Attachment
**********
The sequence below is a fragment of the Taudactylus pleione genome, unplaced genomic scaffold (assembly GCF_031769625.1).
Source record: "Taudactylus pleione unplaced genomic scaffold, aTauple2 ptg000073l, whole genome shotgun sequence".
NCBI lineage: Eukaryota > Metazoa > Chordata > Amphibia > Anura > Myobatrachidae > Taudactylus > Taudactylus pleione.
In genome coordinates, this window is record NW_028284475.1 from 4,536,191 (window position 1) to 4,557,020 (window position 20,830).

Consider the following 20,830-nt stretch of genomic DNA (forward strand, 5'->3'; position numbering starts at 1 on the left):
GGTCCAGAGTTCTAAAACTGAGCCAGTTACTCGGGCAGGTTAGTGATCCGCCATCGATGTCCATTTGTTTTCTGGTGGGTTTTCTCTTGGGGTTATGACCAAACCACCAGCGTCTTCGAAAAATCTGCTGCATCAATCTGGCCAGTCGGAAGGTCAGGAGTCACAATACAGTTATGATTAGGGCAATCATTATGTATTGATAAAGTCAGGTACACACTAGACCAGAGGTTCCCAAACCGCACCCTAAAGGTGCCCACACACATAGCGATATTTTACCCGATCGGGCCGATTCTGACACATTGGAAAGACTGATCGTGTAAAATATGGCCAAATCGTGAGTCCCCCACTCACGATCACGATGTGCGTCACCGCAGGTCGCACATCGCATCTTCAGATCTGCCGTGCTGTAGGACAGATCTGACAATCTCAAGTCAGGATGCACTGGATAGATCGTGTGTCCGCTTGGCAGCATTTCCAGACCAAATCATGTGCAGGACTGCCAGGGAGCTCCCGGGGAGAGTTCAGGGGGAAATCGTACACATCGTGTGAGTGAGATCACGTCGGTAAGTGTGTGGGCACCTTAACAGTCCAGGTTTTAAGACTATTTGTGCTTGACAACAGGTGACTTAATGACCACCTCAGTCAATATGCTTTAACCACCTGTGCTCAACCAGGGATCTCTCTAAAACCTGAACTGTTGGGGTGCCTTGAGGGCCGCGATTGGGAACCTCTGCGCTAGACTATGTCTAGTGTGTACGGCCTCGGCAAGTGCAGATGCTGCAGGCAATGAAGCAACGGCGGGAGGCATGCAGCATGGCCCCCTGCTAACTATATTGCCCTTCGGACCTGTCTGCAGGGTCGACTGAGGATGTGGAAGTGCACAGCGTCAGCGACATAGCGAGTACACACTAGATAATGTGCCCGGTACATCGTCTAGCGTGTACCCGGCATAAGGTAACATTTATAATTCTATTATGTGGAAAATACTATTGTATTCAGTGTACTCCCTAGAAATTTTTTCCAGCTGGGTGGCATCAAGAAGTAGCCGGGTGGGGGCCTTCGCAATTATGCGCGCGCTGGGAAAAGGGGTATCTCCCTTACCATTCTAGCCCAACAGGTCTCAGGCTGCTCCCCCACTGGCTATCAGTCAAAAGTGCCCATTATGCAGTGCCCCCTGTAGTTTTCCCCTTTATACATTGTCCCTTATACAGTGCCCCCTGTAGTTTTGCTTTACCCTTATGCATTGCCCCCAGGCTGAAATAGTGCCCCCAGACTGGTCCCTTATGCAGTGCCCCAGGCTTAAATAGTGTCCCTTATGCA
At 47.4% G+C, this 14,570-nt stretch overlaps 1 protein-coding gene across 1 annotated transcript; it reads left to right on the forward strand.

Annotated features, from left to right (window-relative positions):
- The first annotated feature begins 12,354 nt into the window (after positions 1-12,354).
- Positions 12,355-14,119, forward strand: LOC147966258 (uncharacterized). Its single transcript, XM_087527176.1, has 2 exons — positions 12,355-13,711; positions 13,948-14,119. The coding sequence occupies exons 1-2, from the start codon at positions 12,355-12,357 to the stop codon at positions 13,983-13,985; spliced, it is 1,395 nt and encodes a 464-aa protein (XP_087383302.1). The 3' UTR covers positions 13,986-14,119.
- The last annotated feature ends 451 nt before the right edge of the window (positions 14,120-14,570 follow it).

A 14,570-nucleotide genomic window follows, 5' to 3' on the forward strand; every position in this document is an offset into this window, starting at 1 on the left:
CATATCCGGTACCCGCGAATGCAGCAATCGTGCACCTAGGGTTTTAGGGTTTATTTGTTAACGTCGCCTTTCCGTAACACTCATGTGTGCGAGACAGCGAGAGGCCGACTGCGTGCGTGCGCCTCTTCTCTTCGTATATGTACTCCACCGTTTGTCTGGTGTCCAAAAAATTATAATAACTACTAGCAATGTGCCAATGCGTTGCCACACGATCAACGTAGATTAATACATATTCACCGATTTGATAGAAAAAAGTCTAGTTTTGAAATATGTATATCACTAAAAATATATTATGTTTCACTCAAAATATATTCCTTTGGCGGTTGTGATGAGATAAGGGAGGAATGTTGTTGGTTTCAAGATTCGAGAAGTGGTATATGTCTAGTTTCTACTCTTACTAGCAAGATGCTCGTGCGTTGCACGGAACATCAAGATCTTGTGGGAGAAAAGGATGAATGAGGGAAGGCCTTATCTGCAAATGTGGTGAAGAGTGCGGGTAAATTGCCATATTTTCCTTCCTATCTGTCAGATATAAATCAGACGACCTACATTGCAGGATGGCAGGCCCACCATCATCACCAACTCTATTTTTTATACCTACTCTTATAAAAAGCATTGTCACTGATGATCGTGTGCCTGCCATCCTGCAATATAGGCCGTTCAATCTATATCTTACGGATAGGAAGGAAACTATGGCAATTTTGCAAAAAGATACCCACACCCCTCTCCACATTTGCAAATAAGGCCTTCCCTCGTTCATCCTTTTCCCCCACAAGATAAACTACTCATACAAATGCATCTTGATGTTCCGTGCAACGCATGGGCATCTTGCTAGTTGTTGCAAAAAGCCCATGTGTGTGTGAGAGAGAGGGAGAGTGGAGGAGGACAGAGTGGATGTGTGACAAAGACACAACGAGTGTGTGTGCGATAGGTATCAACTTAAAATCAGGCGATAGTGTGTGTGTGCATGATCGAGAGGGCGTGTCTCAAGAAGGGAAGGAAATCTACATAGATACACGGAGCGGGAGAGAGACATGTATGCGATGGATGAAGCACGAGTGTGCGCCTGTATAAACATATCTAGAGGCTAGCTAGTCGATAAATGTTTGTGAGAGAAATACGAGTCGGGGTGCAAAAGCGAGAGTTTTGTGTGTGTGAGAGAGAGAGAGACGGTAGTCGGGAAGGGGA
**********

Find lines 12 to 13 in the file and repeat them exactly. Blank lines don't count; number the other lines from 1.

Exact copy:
A 14,570-nucleotide genomic window follows, 5' to 3' on the forward strand; every position in this document is an offset into this window, starting at 1 on the left:
CATATCCGGTACCCGCGAATGCAGCAATCGTGCACCTAGGGTTTTAGGGTTTATTTGTTAACGTCGCCTTTCCGTAACACTCATGTGTGCGAGACAGCGAGAGGCCGACTGCGTGCGTGCGCCTCTTCTCTTCGTATATGTACTCCACCGTTTGTCTGGTGTCCAAAAAATTATAATAACTACTAGCAATGTGCCAATGCGTTGCCACACGATCAACGTAGATTAATACATATTCACCGATTTGATAGAAAAAAGTCTAGTTTTGAAATATGTATATCACTAAAAATATATTATGTTTCACTCAAAATATATTCCTTTGGCGGTTGTGATGAGATAAGGGAGGAATGTTGTTGGTTTCAAGATTCGAGAAGTGGTATATGTCTAGTTTCTACTCTTACTAGCAAGATGCTCGTGCGTTGCACGGAACATCAAGATCTTGTGGGAGAAAAGGATGAATGAGGGAAGGCCTTATCTGCAAATGTGGTGAAGAGTGCGGGTAAATTGCCATATTTTCCTTCCTATCTGTCAGATATAAATCAGACGACCTACATTGCAGGATGGCAGGCCCACCATCATCACCAACTCTATTTTTTATACCTACTCTTATAAAAAGCATTGTCACTGATGATCGTGTGCCTGCCATCCTGCAATATAGGCCGTTCAATCTATATCTTACGGATAGGAAGGAAACTATGGCAATTTTGCAAAAAGATACCCACACCCCTCTCCACATTTGCAAATAAGGCCTTCCCTCGTTCATCCTTTTCCCCCACAAGATAAACTACTCATACAAATGCATCTTGATGTTCCGTGCAACGCATGGGCATCTTGCTAGTTGTTGCAAAAAGCCCATGTGTGTGTGAGAGAGAGGGAGAGTGGAGGAGGACAGAGTGGATGTGTGACAAAGACACAACGAGTGTGTGTGCGATAGGTATCAACTTAAAATCAGGCGATAGTGTGTGTGTGCATGATCGAGAGGGCGTGTCTCAAGAAGGGAAGGAAATCTACATAGATACACGGAGCGGGAGAGAGACATGTATGCGATGGATGAAGCACGAGTGTGCGCCTGTATAAACATATCTAGAGGCTAGCTAGTCGATAAATGTTTGTGAGAGAAATACGAGTCGGGGTGCAAAAGCGAGAGTTTTGTGTGTGTGAGAGAGAGAGAGACGGTAGTCGGGAAGGGGA